U.S. Citizenship and Immigration Services, or USCIS, issues “green cards” which prove that you are a legal and permanent resident of the United States. Green cards provide you with the ability to live and work anywhere in America, apply for a Social Security Number and get a state-issued driver’s license.
5. How do you get a green card and how long does it take?
If you’re looking to immigrate to the United States, there are a variety of ways to obtain a green card, and each method will take a different amount of time, depending on your situation. Check your eligibility for a green card here. This process can last a little less than a year to 3 years or more.
6. How much does a green card cost?
Each green card application is unique, and the cost will vary depending on your situation and the forms associated with it. The USCIS Immigrant Fee goes towards the processing of your immigration visa packet and your green card. The fee is $220 and can be paid after you receive your visa but before you leave for the U.S. or once you are in the U.S. However, you will not receive your green card if you do not pay the fee. Certain fee waivers are available for those who qualify. Green cards based on marriage will cost between $1200 to $1800, and you’ll also be responsible for paying for the medical exams required in the process. You can view all of the USCIS fees here .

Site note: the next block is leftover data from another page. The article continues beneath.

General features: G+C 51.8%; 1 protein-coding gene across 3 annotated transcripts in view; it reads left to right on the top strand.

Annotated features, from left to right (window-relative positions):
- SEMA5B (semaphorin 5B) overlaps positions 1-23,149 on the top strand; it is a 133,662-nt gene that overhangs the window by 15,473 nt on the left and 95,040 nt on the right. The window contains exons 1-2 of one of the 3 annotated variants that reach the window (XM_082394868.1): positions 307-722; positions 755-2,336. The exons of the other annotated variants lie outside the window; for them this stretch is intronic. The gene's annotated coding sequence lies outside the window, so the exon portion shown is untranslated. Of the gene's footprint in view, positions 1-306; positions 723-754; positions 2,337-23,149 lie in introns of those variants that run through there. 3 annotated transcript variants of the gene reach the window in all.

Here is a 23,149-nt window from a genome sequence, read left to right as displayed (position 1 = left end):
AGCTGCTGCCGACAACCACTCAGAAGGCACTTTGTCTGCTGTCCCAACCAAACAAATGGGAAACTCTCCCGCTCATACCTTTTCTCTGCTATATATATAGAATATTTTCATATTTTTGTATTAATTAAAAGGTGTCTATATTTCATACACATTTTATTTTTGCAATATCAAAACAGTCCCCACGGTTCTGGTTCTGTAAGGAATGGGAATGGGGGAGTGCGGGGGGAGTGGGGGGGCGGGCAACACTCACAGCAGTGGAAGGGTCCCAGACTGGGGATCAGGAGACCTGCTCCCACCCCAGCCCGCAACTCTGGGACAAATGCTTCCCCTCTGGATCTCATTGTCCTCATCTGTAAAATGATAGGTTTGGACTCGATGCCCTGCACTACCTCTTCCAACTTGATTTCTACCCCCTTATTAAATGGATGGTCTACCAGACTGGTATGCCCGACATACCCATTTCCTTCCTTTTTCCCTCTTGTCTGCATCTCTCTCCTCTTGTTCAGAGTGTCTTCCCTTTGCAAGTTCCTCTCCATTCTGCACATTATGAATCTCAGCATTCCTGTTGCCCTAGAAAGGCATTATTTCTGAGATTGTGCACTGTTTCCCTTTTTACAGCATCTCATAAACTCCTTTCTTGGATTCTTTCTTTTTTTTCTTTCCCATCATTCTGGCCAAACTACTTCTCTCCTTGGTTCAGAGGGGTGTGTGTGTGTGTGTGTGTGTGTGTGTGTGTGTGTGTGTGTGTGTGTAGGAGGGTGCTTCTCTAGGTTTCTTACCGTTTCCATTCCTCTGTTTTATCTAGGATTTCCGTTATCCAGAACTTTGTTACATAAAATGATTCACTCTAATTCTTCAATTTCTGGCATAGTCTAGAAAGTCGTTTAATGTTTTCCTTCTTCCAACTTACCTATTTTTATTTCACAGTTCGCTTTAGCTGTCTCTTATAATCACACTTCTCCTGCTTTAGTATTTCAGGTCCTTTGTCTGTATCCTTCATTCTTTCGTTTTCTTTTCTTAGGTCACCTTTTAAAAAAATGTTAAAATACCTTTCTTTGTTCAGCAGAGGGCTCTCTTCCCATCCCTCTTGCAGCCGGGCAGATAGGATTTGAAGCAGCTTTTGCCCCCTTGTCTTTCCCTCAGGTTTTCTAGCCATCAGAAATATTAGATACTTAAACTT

7. What is the difference between a “lawful permanent resident” and a “conditional permanent resident?”
Otherwise known as a “green card holder,” a lawful permanent resident is an immigrant who is legally able to live and work in the United States and eventually apply for permanent citizenship. On the other hand, a conditional permanent resident holds a green card that is only valid for two years. Conditions include being married for less than two years or working as an entrepreneur.
8. Once I have a green card, does it need to be renewed?
Almost all green cards need to be renewed every ten years. However, “conditional” green cards — those based on marriage and entrepreneurship — are only valid for 2 years and cannot be renewed. Instead, you must file a petition to remove the conditions on your permanent resident status.
9. Where can I find healthcare in America?
You may have access to health insurance and healthcare through your spouse or employer. You can also buy health insurance through the federal government’s health insurance marketplace, healthcare.gov. However, there are also plenty of low-cost and free options when it comes to healthcare! Read our blog or click here to find the closest free healthcare option to you!
10. What resources are there for immigrants in America?
Moving to a new country can be intimidating and expensive! Click here for a comprehensive guide to your eligibility as an immigrant for public programs in the United States. Our Resource Referrals and e-learning videos on American culture and resources can also help make your transition as easy as possible! Contact us today at firstname.lastname@example.org or call or text (866) 403-7173. Remember, you are not alone!